Hey now! Want to be a movie lovin’ all-star, but don’t know what’s playing? The new releases have started coming, and they won’t stop coming, so use this handy guide to hit the ground running, or, as we told you, fall film festival season is gonna roll you. So much to do, so much to see! So go early, and you’ll get the best seats. You’ll never know if you don’t go…Okay, okay, that’s enough. Thanks for sticking with us. Here’s what’s new in theatres this weekend:
Who’s ready to buy some overpriced concessions and get emotionally manipulated? Life Itself is quite literally NBC’s This is Us with higher-powered stars, a bigger budget, and an even more sensational plot…and This is Us is itself the episodic storytelling equivalent of a Thomas Kinkade painting. Either Oscar Isaac, Olivia Wilde, Annette Benning, Antonio Banderas, and Mandy Patinkin have all been conscripted to lend their considerable talents to what essentially looks like a Hallmark card with a really big budget, or we’ve finally reached the tipping point in our well-earned cynicism. Just do us a favour, and heed some advice: Wipe the popcorn salt off of your fingers before you rub the tears from your eyes. You’ll thank us later.
The House with a Clock in Its Walls
If you like your PG-rated “chills” a little less campy-snarky than Goosebumps and a little more magical and outré than Harry Potter, this should be right up your Diagon Alley — you can tell just by the jaunty gold fantasy font that was picked for the titles. Jack Black has really cemented himself as the man for the job when it comes to this particular kind of kid-friendly fare, and Cate Blanchett might just be our favourite foil for him since John Cusack in High Fidelity. There are enough possessed pumpkins and puppets teased here to promise a proper welcome to Halloween season, but at the end of the day, the scariest thing in The House With a Clock in Its Walls will either be the uncanny CGI…or Kyle MacLachlan.
We don’t know about you, but this is the Keira Knightley we want and deserve. Mary Shelley definitely whetted our appetites for period pieces rife with literary libertines, and Colette is here to slake them! Get ready for flawless crossdressing, torrid affairs, cultural intrigue, domestic drama, and objectively enviable parties, all with an expertly applied frosting of “Hollywood girl power”-brand feminism. What’s not to like? If you haven’t gotten around to seeing Lizzie yet, why not double down on vintage queer moxie and make a double feature weekend happen. Just try not to come down with a case of the vapours!
Holy teenage hellscape, Batman! A cast of starlets on-the-rise, Instagram influencers, and alt-celebs, among them The Bad Batch’s Suki Waterhouse, “darkwave duchess” Abra, model-actress Hari Nef, and grown-up Disney star Bella Thorne, are about to go absolutely buck wild in a dark rendering of American adolescence that, in its nastiness, has already drawn comparisons to both Heathers and The Purge. Oh yeah, and Joel McHale is there, too! He’s not quite Matt Dillon in Wild Things, and he’s not quite Matthew Broderick in Election either, but as a high school teacher who stands to lose much from getting his phone hacked, he could be hitting the perfect note — it’s still too early to tell. Honestly, it’s entirely possible that this is a classic and superlative case of style over substance, but the style is good enough to justify the ticket price. If you don’t agree, you’re just too old to get it, man. Here’s what we do know: Assassination Nation ends with a marching band rendition of the 2013 banger “We Can’t Stop” by one Miley Cyrus. Eat your heart out, Harmony Korine!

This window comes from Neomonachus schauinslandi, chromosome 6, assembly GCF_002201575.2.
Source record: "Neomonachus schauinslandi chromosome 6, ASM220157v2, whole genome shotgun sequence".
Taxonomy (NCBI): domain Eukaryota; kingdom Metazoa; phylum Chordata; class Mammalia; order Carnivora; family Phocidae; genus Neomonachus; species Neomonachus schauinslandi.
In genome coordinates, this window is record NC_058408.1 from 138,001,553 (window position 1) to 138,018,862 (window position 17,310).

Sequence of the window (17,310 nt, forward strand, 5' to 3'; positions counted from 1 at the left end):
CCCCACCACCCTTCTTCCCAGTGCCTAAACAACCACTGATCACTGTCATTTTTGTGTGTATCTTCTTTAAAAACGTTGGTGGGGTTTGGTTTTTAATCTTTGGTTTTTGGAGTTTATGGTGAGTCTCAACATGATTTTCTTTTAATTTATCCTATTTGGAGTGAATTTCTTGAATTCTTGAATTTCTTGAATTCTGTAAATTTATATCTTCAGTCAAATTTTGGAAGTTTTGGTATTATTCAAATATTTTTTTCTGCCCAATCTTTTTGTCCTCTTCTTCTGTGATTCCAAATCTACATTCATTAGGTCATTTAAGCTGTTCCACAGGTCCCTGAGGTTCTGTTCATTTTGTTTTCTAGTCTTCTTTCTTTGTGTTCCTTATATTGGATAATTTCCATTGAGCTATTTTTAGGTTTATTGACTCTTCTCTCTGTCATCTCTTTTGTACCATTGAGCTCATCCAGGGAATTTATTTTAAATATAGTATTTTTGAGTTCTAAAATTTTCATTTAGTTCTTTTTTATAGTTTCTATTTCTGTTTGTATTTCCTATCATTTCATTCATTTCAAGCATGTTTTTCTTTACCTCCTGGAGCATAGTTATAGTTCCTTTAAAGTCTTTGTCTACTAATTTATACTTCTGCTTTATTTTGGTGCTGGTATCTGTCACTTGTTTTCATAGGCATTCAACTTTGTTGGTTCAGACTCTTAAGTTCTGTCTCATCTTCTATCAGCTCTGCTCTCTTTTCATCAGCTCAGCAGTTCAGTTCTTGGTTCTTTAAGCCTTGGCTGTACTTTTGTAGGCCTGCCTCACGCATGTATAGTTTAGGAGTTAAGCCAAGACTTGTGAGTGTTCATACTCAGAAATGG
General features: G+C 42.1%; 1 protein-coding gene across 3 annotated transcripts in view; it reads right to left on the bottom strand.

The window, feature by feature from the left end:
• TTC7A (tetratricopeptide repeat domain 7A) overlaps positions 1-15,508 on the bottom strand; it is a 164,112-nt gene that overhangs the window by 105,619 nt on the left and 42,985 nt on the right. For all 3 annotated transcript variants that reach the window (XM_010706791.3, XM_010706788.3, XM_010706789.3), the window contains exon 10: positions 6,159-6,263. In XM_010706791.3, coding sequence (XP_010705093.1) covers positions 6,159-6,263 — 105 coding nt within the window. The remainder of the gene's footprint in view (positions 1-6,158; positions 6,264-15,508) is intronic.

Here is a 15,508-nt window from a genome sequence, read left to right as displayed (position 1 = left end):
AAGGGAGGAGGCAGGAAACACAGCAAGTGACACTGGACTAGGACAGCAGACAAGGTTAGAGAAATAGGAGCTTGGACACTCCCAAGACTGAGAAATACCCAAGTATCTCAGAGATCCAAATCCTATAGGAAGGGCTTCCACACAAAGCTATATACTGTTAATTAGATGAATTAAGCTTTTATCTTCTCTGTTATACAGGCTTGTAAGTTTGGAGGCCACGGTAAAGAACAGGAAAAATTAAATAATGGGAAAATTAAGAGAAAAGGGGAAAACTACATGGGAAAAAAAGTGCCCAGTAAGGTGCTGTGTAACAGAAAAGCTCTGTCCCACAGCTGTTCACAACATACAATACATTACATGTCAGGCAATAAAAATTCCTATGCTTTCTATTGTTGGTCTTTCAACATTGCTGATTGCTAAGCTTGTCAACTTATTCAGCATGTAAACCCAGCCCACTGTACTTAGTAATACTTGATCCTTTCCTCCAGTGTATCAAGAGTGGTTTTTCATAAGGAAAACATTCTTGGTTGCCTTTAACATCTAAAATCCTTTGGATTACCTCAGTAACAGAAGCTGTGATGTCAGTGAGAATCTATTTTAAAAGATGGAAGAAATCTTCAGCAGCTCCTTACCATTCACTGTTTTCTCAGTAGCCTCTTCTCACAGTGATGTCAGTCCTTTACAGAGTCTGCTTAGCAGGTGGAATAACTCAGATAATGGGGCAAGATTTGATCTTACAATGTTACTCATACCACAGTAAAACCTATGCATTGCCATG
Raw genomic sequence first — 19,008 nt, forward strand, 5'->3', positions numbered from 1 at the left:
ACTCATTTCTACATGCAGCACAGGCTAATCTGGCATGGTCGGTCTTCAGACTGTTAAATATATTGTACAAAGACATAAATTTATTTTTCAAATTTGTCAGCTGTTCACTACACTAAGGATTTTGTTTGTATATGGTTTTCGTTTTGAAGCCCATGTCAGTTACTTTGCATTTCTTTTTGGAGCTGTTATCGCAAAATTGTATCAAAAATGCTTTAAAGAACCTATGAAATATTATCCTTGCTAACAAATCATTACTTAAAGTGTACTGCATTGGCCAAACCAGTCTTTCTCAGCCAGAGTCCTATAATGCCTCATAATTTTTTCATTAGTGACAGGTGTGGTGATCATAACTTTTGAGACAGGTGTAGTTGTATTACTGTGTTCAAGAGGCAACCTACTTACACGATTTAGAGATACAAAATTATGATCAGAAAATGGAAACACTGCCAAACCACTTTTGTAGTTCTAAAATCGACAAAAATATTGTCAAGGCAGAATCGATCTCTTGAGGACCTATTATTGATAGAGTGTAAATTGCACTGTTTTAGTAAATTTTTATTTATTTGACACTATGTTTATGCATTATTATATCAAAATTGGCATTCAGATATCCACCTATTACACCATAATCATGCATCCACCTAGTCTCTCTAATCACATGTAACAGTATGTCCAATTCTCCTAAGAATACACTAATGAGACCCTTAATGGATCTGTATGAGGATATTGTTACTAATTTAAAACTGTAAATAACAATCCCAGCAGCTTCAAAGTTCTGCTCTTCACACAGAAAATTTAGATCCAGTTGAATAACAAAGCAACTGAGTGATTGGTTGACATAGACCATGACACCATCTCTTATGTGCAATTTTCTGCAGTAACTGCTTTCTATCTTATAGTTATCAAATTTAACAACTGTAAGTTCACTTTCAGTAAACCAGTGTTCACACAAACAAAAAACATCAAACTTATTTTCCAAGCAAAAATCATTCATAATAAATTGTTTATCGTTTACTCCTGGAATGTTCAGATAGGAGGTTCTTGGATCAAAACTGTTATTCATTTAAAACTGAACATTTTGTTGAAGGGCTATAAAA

Finally! A way for us all to painstakingly relive the events of the last twenty-four or so months. Judging by the trailer’s YouTube comments section (which we waded into so you don’t have to), it seems likely that nobody that’s happy with the way the 2016 election went wants to watch this. But judging by early reviews, that’s not really the point, because that’s not the audience that Moore’s trying to reach. It’s worth asking if Moore’s approach is as relevant and effective as it once was, given the recent rise of many charismatic sensationalists on both sides of the political spectrum. Do his on-camera stunts still speak truth to power, or will audiences too young to remember Roger and Me, Bowling for Columbine, or even Fahrenheit 9/11 see him as the personification of “old man yells at cloud?” Either way, it’s clear Moore is trying to preach some straight fire to the choir.
The Sisters Brothers
This latest offering from the auteur-focused production company powerhouse Annapurna Pictures promises to continue the trend of what we like to call “Weird Westerns,” an emerging genre that delves into plotlines far more complex than white hats versus black hats. But fear not, The Sisters Brothers will have plenty of gunplay and what looks to be a fair bit of horsing around, and it will be a pure pleasure to see where heavy-hitters Joaquin Phoenix, John C. Reilly, Jake Gyllenhaal, and Riz Ahmed take to the material, which is adapted from the novel of the same name by Patrick DeWitt. By our count, there’s only one woman with a speaking role in the trailer, but hey — whoever said a sausage fest wasn’t delicious?